Memorial Service for Keith Bennett

Winnie lighting a candle for Keith

On Friday (March 5th)  a wide variety of different people came together to celebrate Keith Bennet’s life at Manchester Cathedral.

They included family and friends, some of whom had been at school with Keith or lived locally, others had been involved in the search over the years, or who had shared in Winnie’s journey or suffered similar tragedies, and those who represented the communities affected by the moors murders.

Winnie’s strength and down to earth honesty shone through as she joined in the celebration of her eldest son’s life and spoke of the hope she holds firm to.

Winnie thanked the many people who helped and supported her, especially family, friends and St Chrysostom’s Church.

The Bishop of Manchester spoke at the memorial service, and addresses were also given by Professor John Hunter, a forensic archaeologist who has been involved for many years in the search for Keith, and Norie Miles, a family friend, spoke on Keith’s life. 

For some the service was closure, feeling that what they could do had been done, and that this was a time to honour and celebrate Keith’s life, and say a farewell.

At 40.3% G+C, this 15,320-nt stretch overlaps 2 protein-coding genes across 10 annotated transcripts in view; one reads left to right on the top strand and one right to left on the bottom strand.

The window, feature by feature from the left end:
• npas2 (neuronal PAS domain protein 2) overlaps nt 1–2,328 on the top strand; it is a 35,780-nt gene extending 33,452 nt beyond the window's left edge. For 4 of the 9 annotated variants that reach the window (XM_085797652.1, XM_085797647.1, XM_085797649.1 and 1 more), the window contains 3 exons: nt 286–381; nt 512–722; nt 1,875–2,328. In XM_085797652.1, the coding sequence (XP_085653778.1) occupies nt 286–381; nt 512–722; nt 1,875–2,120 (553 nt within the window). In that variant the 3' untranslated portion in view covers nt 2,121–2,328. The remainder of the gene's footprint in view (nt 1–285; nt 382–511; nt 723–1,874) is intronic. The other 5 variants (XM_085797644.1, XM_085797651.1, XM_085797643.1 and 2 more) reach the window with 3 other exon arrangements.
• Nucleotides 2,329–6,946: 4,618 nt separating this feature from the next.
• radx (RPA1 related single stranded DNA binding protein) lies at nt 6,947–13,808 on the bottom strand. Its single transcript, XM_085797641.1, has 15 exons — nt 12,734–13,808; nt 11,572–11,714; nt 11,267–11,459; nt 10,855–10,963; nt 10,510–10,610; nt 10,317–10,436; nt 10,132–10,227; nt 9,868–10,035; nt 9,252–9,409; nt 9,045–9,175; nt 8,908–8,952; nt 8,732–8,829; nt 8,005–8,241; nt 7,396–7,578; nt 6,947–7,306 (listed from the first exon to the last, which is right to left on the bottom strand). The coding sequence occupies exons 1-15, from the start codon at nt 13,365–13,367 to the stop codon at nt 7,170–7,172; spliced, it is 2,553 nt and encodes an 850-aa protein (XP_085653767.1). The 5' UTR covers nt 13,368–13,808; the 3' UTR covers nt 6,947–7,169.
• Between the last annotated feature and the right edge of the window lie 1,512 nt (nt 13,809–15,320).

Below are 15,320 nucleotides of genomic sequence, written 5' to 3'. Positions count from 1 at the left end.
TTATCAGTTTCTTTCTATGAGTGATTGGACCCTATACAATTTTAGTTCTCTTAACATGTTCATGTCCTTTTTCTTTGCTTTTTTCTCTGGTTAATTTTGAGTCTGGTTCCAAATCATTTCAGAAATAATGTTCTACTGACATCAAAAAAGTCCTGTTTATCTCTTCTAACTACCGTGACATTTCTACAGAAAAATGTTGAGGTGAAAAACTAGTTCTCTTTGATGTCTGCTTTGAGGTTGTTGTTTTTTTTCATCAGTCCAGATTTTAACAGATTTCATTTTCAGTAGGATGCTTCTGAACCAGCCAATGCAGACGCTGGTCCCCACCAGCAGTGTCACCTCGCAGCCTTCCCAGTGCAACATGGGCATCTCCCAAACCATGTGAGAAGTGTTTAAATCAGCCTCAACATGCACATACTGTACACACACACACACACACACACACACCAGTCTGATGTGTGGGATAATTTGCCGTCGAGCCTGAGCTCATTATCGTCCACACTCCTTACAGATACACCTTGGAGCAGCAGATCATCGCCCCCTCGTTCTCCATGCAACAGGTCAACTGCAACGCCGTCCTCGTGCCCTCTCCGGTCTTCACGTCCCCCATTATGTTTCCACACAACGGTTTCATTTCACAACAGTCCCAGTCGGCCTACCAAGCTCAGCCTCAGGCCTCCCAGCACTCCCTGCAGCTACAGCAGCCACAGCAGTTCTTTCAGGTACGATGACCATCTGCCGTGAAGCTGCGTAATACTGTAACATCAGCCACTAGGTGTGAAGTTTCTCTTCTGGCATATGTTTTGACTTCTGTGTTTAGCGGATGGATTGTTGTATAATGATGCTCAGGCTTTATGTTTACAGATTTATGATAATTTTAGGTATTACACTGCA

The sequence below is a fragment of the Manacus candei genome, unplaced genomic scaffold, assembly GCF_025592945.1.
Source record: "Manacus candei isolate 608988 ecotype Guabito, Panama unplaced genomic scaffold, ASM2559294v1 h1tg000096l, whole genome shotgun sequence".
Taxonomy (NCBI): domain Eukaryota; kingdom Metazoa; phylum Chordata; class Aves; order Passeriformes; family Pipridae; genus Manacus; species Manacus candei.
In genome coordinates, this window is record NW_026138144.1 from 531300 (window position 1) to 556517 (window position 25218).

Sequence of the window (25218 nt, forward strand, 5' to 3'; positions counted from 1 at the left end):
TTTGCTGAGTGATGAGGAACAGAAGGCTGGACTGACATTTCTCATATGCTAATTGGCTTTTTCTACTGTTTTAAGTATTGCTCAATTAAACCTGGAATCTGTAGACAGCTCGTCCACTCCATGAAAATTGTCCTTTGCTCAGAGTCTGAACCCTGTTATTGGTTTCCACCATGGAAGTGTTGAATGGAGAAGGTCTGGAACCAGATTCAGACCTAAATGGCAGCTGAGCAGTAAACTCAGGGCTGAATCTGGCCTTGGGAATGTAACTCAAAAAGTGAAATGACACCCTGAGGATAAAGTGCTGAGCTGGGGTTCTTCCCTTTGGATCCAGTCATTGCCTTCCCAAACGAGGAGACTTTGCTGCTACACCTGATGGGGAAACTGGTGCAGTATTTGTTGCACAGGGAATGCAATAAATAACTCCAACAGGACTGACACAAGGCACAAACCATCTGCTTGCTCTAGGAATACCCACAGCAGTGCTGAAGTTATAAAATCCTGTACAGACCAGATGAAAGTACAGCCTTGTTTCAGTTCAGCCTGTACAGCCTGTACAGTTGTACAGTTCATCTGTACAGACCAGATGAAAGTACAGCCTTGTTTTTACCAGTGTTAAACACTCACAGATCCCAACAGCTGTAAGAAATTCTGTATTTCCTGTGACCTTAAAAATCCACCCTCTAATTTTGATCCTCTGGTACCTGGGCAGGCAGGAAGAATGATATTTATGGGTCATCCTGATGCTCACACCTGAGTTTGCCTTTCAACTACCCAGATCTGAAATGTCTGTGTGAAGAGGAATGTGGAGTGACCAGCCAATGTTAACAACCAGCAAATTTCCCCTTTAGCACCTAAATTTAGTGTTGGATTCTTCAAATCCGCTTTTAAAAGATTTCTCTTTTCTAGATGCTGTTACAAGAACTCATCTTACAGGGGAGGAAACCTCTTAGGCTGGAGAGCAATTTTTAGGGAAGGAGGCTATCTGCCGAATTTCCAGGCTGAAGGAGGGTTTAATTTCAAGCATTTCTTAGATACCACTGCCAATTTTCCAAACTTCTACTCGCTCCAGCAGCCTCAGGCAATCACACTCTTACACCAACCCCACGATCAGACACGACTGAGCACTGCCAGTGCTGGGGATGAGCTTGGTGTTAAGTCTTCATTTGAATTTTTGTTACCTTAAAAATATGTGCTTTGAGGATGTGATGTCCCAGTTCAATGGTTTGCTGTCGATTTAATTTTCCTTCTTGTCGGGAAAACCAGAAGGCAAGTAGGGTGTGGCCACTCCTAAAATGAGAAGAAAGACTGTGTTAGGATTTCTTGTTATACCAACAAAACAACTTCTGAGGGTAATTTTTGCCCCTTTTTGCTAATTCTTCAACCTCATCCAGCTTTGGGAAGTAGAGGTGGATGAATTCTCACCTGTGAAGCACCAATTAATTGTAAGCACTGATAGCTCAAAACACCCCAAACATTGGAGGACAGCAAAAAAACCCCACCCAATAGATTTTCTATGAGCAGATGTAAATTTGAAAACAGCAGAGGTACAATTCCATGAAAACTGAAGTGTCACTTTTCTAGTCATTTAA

For others, the recollection of Keith’s life was a renewal of hope,in the sustaining wish that one day Keith may be found and returned to a final resting place in his own community.

The Sunday Independent carried a good report of the service and the background to it.

Fr Ian, Winnie and Bishop Nigel leaving the Cathedral.


About stchrysostoms

St Chrysostom’s is an Anglican (Church of England) parish church in Manchester, UK. We’re an inclusive, diverse and welcoming faith community rejoicing in our Anglo Catholic tradition, where people of many differing backgrounds make friends. Find our Facebook group at
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1 Response to Memorial Service for Keith Bennett

  1. Fr ian and St Chrysostom’s Church have received many positive comments about the service. Winnie has said how pleased she was.

    The Bishop of Manchester writes:
    “I thought the memorial service went very well, combining a proper dignity with human touch – and not least through Winnie herself. You have been a huge help to her, as have the people at St Chrysostom’s – and your visible care for her during the service was itself moving…

    Bless you for all you did in being a very effective channel of God’s blessings for her.”

    Professor John Hunter writes:
    “The ceremony was very moving and extremely well thought out. You are to be congratulated.”

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